When recently in the presence of an individual who happens to be several years my senior, we fell into a discussion concerning the varying degrees of life’s successes. The gentleman, whom I’ll refer to as “Sam” for reference sake, has tried his hand at a number of business ventures. He has been to school and obtained a myriad of licenses or certifications including automobile mechanics, roofing, carpentry, and social work which only include those I can remember off the top of my head. Sam has been legally married five times and that doesn’t include the three or four “common law” live-ins about whom I’ve been made aware since meeting him roughly twelve years ago.
Currently self employed as the owner of a small business, Sam actually does okay for himself and considers his life one that demonstrates a moderate level of success. He owns four or five houses, sveral vehicles, including a Harley Davidson, and a boat just to name a few of the holdings and toys on which taxes are paid each year.
It’s not quite clear to me what enjoyment is derived from the operation of Sam’s business as he seems to work so much until there’s little time to actually spend be anywhere other than the office. I think he has only taken the boat out once or twice since purchasing it, two of his vehicles rack up more miles when loaned to friends and the bike has traveled less distance than my last pair of Nike gym shoes. Yet, my long time friend continues to assert he lives a life of success and that he’s quite happy contrary to what appears to be the case as, simply put, Sam finds pleasure in the mere quest to maintain his designed lifestyle.
In my observation, I see a man who seems to work all the time and seldom has an opportunity to enjoy the “benefits” of his apparent endless labor. He is always stressed about issues related to his business, including employees or something to do with the physical structure of the facility. The financial obligations often seem overwhelming (beyond the mandated requirements of maintaining taxes and payroll) and he appears to undergo some type state or federal inspection every other month. None-the-less, Sam would readily volunteer that he considers himself quite successful and truly enjoys his life.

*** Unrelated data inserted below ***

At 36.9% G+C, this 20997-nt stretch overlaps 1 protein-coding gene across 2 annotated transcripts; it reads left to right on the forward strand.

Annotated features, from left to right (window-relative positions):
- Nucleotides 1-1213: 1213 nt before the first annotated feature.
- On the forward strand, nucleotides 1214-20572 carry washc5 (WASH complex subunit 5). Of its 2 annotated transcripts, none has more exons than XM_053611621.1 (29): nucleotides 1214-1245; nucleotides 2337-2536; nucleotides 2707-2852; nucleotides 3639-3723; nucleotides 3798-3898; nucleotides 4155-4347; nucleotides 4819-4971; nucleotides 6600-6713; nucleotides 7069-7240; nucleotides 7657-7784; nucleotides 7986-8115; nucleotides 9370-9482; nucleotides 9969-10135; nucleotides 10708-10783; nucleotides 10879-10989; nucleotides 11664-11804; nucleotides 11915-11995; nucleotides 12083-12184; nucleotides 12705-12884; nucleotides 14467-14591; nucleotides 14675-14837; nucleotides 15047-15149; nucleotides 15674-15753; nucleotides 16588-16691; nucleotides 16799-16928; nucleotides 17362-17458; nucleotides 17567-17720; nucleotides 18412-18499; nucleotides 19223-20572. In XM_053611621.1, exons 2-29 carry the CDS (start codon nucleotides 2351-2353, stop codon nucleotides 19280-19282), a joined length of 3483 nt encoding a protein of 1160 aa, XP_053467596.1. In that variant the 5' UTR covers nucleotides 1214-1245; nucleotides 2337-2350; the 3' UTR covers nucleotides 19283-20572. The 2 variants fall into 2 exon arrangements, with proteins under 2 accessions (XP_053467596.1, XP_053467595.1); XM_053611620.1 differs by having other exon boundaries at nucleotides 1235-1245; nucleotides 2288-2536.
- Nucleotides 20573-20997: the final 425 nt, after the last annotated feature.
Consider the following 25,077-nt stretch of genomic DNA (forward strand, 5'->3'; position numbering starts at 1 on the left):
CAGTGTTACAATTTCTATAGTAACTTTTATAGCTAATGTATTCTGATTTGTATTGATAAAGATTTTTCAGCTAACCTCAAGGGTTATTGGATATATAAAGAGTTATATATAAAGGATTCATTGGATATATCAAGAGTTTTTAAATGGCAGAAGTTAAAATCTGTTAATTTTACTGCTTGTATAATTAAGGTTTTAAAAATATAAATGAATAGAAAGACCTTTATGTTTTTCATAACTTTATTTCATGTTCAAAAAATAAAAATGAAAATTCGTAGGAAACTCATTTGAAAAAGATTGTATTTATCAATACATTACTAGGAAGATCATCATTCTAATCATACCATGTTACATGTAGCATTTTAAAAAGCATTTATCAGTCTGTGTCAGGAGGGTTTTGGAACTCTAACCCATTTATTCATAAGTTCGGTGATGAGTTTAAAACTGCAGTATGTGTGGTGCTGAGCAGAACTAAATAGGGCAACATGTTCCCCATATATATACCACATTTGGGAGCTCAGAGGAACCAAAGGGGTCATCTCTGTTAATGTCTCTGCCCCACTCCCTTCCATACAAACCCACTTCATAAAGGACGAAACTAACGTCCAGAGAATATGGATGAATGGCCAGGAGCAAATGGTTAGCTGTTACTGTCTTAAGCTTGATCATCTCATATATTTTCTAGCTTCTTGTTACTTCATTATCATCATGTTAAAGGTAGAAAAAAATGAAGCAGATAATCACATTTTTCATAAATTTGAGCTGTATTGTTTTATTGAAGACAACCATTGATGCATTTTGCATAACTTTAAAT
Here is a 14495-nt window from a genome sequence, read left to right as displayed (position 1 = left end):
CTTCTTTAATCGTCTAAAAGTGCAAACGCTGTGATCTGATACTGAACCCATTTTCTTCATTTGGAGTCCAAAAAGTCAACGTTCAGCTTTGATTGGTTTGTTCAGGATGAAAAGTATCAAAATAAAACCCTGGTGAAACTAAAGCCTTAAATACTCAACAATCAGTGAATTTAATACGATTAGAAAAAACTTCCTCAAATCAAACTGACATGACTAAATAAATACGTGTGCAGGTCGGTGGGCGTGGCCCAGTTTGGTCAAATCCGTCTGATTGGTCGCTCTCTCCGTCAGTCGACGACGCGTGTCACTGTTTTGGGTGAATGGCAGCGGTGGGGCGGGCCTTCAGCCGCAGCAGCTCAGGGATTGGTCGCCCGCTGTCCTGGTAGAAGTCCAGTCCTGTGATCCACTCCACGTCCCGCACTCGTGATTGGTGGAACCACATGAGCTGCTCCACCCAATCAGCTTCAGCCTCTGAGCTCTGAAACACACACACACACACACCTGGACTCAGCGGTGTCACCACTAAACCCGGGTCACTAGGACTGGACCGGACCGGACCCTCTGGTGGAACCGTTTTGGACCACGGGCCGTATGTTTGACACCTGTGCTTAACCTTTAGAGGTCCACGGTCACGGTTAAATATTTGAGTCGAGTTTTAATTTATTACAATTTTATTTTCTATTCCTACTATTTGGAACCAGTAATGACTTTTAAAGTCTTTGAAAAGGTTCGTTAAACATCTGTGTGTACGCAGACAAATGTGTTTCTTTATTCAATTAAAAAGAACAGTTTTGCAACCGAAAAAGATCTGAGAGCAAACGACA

Truthfully speaking, I guess the idea of evaluating an individual’s success is closely related to its second cousin, beauty; as that is another determination solely residing in the eye of the beholder. What appears to be difficult work for one person might be considered enjoyable for another. One soul might reason that pleasure or a nominal degree of satisfaction is gained from what is recognized as back breaking labor by others.
Much like the fact that we, as people, all require adequate nourishment multiple times each day to sustain our physical health but everybody doesn’t eat meat, the definition of success is determined by each individual. For some, the idea of success encapsulates simply being able to adequately manage their monthly financial obligations, keep the vehicles in good operating condition and put food on the table. Others require a bit much in the line of “wants” and desire more leisurely benefits as reward for their daily efforts. And there is a select group, still, who maintain a standard of living that puts them distinctly “above” most of working class society. In any case, whomever you might ask; be it a farmer, doctor, plumber or chef, the real definition of success is to simply derive enjoyment from whatever a person does.
There are many people who fall out of bed every work day morning, struggle to get dressed and head off to what are considered their “jobs.” Nothing is deemed pleasurable about the efforts undertaken for eight to ten hours of the day and all there is for which to look forward is the next day off work. That, I venture to say, is what consists of “working” on a job as the daily undertaking is considered laborious.
Remarkably, I’ve found there are few people who actually enjoy what they do in the line of making a living which is the reason their jobs are termed “work” and not a career. Many people graduate high school because that is required, attend college because that is expected, and accept the first “job” they can find because that’s what sensible adults are designed to do. We are taught to desire better and want more as that concept has been engrained in our nature from since before it was natural. On the contrary, I contend that success is simply finding something you enjoy doing and getting paid for it. I could be wrong but it’s just something to consider.